Two major NIST publications are about to be finalized on June 14: NIST Special Publication (SP) 800-171A, “Assessing Security Requirements for Controlled Unclassified Information”; and an update to the NIST SP 800-171, “Protecting Controlled Unclassified Information in Nonfederal Systems and Organizations.” The draft 171A text may be found on the NIST site: https://csrc.nist.gov/publications/detail/sp/800-171a/draft. The 800-171A is intended to help organizations develop assessment plans and conduct assessments of the security requirements in NIST SP 800-171, which defines the requirements for protecting CUI on non-Federal systems consistent with the CUI Federal regulation (32 CFR 2002.14h2).
Agencies can waive the requirement to re-mark legacy information with the new CUI markings while the CUI is in their control. The CUI Program does not require the agencies to re-mark unless reusing and sharing the information with others outside of their agency. In addition, because the CUI regulation also contains flexibility in handling such things as existing on-line databases with numerous PDF documents, a flash screen may suffice to alert users that a law, Federal regulation, or Government-wide policy requires safeguarding and dissemination controls.
Under the FOUO (For Official Use Only) system (and multiple other protection schemes), agencies are already spending money on protecting the same (or even a greater) range of unclassified information as identified in the CUI Registry. This includes marking, safeguarding measures, and training. The CUI Program’s requirements were based on the baseline for current protection measures purposely. In fact, Executive Order Continue reading “The CUI Program and budget considerations”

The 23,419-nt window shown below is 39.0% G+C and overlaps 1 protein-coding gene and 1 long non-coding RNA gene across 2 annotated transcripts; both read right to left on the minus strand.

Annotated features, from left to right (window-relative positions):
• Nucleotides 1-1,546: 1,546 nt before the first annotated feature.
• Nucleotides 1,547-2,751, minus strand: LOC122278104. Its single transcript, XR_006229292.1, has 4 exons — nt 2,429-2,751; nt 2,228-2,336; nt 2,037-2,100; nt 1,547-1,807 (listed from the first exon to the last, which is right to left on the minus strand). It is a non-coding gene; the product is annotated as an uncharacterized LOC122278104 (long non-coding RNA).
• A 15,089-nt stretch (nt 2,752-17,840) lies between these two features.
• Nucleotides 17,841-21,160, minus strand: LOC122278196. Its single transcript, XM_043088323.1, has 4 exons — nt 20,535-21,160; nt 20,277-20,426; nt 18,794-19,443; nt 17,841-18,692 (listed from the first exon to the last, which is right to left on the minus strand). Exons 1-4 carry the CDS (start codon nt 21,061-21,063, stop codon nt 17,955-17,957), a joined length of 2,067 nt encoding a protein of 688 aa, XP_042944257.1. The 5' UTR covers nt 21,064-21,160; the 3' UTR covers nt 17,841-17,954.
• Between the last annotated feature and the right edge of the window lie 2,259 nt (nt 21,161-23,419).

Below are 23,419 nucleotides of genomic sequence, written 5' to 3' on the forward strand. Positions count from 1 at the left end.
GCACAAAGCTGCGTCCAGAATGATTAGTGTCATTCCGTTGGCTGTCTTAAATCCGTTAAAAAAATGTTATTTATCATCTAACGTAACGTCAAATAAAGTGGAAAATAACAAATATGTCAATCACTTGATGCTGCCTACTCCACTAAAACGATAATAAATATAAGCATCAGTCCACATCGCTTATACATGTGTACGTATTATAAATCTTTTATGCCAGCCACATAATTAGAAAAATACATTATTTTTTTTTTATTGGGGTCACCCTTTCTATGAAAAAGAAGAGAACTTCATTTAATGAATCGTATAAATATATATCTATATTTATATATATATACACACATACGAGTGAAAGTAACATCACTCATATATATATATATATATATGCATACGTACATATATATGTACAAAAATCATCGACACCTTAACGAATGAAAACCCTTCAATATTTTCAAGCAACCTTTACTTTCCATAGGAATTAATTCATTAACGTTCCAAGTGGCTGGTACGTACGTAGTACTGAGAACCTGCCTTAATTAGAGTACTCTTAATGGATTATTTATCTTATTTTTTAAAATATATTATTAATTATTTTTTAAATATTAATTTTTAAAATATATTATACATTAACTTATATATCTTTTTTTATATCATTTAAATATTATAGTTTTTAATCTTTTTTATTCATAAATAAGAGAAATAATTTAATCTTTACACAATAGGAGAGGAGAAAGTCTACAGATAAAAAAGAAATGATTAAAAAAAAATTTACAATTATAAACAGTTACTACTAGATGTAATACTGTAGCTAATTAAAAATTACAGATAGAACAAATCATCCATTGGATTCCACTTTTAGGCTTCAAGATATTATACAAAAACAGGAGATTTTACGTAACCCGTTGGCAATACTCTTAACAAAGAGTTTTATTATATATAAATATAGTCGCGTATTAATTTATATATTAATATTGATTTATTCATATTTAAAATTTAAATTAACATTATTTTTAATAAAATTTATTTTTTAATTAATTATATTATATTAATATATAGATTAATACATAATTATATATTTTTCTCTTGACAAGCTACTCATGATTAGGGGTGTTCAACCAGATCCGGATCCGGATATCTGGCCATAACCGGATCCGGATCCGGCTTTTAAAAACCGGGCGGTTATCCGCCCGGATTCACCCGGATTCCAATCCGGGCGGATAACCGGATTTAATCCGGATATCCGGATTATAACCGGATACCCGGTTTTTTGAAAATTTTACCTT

Employees that handle CUI in the course of doing agency business are not expected to go directly to and interpret the laws, Federal regulations, and Government-wide policies to determine what unclassified information is controlled, nor will they be responsible for interpreting those authorities and assessing what requirements apply to a given document in their hands or on their systems. They will be going to their agency information management policies, on which they are trained. This is what takes place now and will continue in the future. However, with the advent of the CUI Program and oversight functions, agency policies will be reviewed periodically to ensure they are in line with CUI Program requirements and underlying authorities, and to ensure they are providing sufficient information for employees to carry out both the required protections and permissible sharing.
The CUI Registry is a listing of the categories/subcategories of CUI that are required (or permitted) to be protected by law, Federal regulation, and Government-wide policy. While the Registry was compiled through agency submissions, the entirety of those submissions were vetted to ensure that the text in the law, Federal regulation, or Government-wide policy identified an information type and called for (or permitted) the protection of the information. By bringing all these authorities together in one place for Continue reading “The CUI Registry and reform”
The full implementation of CUI is unlikely to cause an expansion of the use of Exemption 3 statutes by agencies, and in fact is more likely to produce the opposite effect by prohibiting agencies from marking and controlling information unless a valid law, Federal regulation, or Government-wide policy authorizes it. The CUI Program, for the first time, establishes a clear distinction between a marking purporting to control Continue reading “Will the CUI Program cause an expansion of the use of Exemption 3 of the Freedom of Information Act (FOIA)?”